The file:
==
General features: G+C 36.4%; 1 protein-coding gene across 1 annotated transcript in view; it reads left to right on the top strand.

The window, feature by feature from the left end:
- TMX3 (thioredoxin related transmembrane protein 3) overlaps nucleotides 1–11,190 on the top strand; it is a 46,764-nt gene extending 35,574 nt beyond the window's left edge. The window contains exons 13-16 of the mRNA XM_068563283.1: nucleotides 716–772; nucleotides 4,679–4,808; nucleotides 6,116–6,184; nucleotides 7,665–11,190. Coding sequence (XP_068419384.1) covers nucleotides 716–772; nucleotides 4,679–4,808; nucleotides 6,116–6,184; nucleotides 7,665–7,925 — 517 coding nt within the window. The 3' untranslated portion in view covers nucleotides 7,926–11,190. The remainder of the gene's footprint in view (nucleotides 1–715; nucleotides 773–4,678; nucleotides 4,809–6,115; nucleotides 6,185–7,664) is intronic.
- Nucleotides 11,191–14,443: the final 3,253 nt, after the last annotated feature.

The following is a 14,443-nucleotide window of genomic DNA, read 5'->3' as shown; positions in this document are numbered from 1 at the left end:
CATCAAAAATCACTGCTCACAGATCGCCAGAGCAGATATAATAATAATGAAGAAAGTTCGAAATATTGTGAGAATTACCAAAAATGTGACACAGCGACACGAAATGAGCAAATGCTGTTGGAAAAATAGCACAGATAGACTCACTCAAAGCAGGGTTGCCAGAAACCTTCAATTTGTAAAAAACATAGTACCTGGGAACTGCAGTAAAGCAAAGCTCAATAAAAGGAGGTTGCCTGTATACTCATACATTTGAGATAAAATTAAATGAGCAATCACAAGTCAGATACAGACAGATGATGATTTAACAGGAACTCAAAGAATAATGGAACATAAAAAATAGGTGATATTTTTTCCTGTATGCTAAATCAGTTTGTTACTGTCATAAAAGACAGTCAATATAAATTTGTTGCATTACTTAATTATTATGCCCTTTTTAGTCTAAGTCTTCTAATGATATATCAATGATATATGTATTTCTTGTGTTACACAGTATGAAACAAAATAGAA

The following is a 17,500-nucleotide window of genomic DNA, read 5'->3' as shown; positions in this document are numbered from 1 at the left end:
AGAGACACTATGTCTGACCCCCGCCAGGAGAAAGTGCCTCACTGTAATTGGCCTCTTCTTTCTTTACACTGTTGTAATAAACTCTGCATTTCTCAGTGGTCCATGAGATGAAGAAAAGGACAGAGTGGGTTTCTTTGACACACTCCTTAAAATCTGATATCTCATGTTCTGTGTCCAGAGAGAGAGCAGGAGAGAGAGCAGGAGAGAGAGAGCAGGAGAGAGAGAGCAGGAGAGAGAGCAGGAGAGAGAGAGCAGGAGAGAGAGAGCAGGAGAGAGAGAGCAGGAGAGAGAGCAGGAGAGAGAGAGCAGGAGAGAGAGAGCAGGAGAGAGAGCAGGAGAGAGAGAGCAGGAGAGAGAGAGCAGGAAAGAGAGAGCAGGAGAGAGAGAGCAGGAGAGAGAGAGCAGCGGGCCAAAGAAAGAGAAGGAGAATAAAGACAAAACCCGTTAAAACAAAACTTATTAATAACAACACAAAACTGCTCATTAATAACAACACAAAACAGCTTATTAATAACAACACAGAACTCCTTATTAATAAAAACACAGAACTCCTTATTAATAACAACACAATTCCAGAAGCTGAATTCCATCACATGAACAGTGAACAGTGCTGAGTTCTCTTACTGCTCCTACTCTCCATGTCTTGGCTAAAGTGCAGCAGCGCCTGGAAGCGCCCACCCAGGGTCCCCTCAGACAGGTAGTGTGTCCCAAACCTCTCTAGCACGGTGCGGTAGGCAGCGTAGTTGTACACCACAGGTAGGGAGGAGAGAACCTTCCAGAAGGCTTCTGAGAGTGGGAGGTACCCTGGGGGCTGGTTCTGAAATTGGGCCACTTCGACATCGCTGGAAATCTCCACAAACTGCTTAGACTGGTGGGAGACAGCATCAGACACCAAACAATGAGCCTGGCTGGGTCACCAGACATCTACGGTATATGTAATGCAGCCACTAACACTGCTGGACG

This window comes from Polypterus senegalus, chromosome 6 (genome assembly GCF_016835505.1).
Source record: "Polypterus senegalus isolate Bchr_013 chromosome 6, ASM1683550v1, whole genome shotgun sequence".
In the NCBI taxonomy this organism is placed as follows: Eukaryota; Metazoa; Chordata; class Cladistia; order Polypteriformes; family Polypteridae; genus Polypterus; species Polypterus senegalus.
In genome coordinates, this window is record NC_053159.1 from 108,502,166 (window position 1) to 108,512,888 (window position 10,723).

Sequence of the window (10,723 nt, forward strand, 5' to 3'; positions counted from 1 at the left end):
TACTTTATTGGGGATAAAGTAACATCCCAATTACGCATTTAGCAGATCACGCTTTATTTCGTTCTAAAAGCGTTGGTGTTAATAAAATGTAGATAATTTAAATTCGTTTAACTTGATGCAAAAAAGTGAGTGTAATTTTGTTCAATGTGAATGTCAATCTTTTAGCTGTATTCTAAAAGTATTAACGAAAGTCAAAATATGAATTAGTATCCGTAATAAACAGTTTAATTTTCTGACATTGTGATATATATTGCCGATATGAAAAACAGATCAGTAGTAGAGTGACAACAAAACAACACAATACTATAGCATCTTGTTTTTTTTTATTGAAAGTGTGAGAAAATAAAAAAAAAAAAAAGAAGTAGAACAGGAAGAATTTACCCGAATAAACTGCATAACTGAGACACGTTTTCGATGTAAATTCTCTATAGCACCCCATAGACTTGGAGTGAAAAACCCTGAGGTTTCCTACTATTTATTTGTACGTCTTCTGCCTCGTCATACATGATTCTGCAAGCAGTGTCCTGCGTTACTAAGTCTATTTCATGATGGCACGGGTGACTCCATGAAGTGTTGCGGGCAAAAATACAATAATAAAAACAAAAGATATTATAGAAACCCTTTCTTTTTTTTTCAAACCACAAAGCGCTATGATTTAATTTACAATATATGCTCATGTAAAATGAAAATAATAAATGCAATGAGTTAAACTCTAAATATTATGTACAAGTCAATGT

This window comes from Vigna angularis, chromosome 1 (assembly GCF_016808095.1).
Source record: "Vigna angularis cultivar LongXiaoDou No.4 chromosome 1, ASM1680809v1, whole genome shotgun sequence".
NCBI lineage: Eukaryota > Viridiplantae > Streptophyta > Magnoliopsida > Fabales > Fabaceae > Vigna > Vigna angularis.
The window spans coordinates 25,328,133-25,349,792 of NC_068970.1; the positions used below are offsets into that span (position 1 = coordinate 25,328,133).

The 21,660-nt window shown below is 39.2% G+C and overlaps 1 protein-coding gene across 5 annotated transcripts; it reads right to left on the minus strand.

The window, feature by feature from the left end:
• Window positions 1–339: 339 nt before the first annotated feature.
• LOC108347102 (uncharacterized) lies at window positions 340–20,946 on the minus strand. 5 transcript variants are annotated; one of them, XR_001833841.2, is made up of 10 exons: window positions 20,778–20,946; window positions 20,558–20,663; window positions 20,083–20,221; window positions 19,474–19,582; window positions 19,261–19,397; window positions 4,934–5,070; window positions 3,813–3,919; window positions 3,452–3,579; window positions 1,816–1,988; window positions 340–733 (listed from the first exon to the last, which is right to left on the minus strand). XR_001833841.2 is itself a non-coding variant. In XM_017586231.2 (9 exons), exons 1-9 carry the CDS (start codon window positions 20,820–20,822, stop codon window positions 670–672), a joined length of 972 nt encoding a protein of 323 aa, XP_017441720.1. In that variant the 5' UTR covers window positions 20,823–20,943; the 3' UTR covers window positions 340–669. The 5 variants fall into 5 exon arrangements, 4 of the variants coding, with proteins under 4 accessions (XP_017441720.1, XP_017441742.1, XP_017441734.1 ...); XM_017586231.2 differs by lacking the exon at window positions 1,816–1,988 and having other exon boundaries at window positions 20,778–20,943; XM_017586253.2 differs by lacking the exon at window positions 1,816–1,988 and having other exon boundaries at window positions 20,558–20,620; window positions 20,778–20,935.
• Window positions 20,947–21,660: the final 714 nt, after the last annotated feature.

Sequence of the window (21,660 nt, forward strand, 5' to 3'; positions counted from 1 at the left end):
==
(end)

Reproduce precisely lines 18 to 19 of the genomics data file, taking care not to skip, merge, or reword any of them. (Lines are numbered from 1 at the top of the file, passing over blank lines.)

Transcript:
The window spans coordinates 25,328,133-25,349,792 of NC_068970.1; the positions used below are offsets into that span (position 1 = coordinate 25,328,133).

The 21,660-nt window shown below is 39.2% G+C and overlaps 1 protein-coding gene across 5 annotated transcripts; it reads right to left on the minus strand.